Tag Archives: attention

Art of Attention Workshop @ Pune

We had a nice little workshop on the Art of Attention at Art&Now, an art studio in Model Colony Pune on the 14th of April. All the participants – Priyanka, Sonal and Pooja (R to L) enjoyed the session and had great fun with the self-experiments.


Why You Must Learn the Art of Attention

If you observe your own mind, you will notice that your attention is wandering all over the place. It is constantly jumping from one thought to another, from one thing to another. This is the normal state of affairs for most of us. Usually we are not worried by this but when we wish to concentrate our attention on a specific task or activity, we realize how difficult it is. Not only external sounds and sights distract us but our thoughts are constantly moving and shifting randomly from one thing to another, preventing us from focusing on the work. This is why the mind is called the monkey mind because like a monkey it is never still and keeps jumping from branch to branch, in a state of restless activity.

Most people would think meditation is the solution to calming this mental activity. And it is true that many people actively practice meditation with the intention of calming their mind. But much of meditation practiced from the intention of calming the mind becomes an exercise in forceful controlling of the mind, which is not only difficult but impossible. Meditation becomes an even bigger struggle than focusing on an activity.

I believe that an understanding of the way our mind works is the starting point of all meditation. Even if we keep meditation aside, it is our duty and responsibility to know how our own mind works. If we are not aware of our thoughts then we will not be aware of our actions, which are a direct result of our thoughts.


A Different Kind of Work

We are all doing some work, isn’t it?. From the time we wake up to the time we sleep, we are doing some kind of work. It can be as simple as brushing our teeth or cooking our food to as complex as designing a rocket or performing a heart transplant.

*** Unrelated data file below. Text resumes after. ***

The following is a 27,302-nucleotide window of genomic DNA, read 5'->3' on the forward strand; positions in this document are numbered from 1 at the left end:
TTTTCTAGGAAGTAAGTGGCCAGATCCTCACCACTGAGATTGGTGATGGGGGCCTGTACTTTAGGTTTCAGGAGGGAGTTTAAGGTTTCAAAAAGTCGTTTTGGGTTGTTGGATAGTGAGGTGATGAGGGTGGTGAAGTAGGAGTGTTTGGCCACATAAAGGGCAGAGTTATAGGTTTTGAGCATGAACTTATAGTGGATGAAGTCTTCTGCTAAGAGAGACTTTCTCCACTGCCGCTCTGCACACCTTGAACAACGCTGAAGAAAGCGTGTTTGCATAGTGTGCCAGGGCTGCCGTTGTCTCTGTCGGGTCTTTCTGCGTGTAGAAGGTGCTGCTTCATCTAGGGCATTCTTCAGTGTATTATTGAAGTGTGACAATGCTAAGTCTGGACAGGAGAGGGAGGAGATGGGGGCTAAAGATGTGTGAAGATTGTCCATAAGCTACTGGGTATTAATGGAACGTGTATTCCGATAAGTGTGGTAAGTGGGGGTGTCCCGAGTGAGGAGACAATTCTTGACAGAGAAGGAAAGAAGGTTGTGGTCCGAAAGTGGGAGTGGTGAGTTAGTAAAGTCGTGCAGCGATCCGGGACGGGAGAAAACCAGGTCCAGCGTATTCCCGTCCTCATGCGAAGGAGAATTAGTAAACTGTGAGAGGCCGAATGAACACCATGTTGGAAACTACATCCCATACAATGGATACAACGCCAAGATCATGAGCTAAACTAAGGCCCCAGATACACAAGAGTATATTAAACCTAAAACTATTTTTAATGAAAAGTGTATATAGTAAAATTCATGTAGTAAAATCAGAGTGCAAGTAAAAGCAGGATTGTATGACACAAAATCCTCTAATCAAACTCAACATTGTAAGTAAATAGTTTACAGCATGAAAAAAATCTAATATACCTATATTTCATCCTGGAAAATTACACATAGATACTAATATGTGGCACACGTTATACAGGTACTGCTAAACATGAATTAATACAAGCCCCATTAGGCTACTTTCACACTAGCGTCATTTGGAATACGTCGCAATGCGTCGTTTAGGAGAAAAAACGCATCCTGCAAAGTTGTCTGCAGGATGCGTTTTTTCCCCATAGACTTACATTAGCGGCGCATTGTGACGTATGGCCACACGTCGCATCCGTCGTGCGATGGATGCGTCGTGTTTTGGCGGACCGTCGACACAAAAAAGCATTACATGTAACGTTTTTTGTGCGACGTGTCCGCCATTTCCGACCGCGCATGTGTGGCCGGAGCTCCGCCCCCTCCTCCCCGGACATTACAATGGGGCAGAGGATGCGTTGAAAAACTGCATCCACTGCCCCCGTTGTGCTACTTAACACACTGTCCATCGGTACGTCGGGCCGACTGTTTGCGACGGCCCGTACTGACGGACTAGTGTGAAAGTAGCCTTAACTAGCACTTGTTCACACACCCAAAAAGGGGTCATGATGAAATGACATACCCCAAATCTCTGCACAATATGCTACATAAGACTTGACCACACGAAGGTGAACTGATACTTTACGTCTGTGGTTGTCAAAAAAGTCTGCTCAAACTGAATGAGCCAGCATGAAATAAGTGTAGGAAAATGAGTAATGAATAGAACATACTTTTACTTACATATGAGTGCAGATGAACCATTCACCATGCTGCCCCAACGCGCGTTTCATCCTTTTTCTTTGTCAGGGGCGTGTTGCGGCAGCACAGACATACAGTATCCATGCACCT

To do any kind of work, we need a certain knowledge and a certain skill. By applying our knowledge and skills in our work, we generate some outcomes. These outcome can be measured for quantity and tested for quality based on the parameters we have agreed upon. Without this measurement, we will not know when the work is completed or when more work is required. This is the case whether the work is as simple as combing our hair or as challenging as flying a fighter jet.


We are trained in schools and colleges to acquire this knowledge and then as we do something repeatedly, we learn the skills that are needed to do our work. Over a period of time, we gain experience to be able to work more efficiently and effectively. By doing work, we earn money and with money we buy the things we desire.


In a nutshell this is the typical story of all human beings. Whenever we meet someone new, we ask him – what do you do? Essentially we are asking what work do you do to earn your living or what work do you do to make money? Anybody who does not have to do any work is either filthy rich or a vagabond. Most people have to work. Even the economy is measured by its ability to create work opportunities for people.

As we understand what work needs to be done and what work opportunities are there, we lose no time in automating it or making a process of it. So we have millions of schools teaching the same subjects, colleges teaching engineering, medicine, commerce and so on. Learning on the job involves doing the same thing repeatedly, just like learning in school involved writing and verbalizing concepts repeatedly. They even took an exam to check how much we retained through the process of repetition. At work, we are rewarded for doing the same task consistently. So the emphasis is on repetition and following a pattern.